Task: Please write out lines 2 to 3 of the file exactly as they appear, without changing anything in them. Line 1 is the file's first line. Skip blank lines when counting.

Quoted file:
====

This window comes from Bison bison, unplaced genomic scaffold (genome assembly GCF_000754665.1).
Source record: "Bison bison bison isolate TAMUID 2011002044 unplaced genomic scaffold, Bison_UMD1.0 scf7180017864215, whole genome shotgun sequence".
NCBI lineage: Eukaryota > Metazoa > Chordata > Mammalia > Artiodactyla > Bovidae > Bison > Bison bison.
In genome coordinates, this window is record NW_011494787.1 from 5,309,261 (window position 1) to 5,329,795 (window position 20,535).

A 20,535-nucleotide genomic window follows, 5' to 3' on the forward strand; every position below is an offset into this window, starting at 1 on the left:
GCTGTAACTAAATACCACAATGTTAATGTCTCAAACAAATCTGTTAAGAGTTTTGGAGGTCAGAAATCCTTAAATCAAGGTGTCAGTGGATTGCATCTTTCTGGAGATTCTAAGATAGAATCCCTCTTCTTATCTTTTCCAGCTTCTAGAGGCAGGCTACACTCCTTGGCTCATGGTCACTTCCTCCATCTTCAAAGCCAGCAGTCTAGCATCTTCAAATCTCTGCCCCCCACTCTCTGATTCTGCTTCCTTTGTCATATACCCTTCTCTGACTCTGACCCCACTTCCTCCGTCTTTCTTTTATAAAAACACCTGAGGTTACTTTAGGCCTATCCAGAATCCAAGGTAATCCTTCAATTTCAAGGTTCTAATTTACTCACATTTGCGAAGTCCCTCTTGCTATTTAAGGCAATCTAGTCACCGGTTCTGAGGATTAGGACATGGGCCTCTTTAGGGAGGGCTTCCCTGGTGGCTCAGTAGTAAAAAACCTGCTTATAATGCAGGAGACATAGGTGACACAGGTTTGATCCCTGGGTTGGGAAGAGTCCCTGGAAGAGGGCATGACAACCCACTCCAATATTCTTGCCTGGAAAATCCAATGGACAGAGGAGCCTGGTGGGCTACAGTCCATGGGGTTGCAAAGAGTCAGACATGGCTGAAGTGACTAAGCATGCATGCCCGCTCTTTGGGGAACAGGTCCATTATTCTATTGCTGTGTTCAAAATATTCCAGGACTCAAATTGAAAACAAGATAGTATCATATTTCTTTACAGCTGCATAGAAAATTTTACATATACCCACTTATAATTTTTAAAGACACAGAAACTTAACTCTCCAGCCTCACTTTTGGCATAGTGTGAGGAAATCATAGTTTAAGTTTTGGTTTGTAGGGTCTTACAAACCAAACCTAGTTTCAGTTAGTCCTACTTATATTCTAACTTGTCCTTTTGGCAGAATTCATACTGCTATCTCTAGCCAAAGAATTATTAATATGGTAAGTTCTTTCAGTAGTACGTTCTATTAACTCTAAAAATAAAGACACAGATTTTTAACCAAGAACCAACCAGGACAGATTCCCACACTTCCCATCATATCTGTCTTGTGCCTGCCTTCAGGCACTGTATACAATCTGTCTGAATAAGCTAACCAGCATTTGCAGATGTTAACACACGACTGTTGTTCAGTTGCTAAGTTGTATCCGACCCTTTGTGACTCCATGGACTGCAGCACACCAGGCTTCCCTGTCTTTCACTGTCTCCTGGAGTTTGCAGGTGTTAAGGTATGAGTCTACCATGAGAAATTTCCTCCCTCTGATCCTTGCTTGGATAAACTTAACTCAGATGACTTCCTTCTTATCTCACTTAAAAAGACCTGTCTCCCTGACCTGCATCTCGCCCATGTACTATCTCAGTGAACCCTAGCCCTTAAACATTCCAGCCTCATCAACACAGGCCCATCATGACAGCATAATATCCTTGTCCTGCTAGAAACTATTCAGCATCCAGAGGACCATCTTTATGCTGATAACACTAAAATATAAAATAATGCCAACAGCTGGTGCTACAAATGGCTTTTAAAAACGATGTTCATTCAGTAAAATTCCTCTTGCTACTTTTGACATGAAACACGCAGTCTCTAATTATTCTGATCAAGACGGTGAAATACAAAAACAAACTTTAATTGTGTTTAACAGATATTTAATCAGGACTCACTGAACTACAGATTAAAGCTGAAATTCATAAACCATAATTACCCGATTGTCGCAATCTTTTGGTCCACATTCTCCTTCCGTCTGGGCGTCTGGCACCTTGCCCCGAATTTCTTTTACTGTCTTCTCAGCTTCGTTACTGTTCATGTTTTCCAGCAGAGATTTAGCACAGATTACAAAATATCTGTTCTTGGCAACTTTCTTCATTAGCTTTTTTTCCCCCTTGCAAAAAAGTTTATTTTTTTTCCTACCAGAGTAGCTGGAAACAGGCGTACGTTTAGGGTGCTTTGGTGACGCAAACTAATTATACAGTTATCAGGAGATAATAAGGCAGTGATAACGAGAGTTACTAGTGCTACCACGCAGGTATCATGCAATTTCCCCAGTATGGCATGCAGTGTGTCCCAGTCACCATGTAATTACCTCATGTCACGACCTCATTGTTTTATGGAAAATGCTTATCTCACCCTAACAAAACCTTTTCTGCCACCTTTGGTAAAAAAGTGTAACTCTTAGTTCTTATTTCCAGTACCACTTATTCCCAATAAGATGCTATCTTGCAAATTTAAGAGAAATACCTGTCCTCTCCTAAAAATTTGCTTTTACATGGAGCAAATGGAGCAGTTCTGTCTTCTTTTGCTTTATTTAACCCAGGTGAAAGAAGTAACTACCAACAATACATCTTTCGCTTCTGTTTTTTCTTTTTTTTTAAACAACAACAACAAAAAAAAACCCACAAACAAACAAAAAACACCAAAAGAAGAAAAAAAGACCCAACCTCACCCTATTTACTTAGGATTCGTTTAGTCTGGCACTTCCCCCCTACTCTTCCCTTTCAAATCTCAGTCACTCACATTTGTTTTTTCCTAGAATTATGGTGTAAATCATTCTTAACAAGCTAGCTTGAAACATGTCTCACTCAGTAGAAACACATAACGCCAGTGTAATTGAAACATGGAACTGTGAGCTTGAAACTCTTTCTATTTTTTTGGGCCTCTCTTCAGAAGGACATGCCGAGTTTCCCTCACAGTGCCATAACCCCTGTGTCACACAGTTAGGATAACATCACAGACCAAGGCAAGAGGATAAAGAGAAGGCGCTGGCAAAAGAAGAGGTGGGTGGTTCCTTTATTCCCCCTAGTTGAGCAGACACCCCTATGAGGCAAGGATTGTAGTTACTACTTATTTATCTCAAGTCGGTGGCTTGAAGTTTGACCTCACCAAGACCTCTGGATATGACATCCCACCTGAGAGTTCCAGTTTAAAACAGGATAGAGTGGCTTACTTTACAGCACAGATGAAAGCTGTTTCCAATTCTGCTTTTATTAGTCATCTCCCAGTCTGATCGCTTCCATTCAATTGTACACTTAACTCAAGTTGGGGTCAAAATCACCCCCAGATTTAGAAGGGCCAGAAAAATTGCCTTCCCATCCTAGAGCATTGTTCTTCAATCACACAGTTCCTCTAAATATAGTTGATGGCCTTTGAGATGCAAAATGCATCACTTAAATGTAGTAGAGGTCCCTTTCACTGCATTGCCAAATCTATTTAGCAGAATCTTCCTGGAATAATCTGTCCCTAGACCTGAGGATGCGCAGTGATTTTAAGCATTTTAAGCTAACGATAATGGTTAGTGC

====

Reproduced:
Source record: "Bison bison bison isolate TAMUID 2011002044 unplaced genomic scaffold, Bison_UMD1.0 scf7180017864215, whole genome shotgun sequence".
NCBI lineage: Eukaryota > Metazoa > Chordata > Mammalia > Artiodactyla > Bovidae > Bison > Bison bison.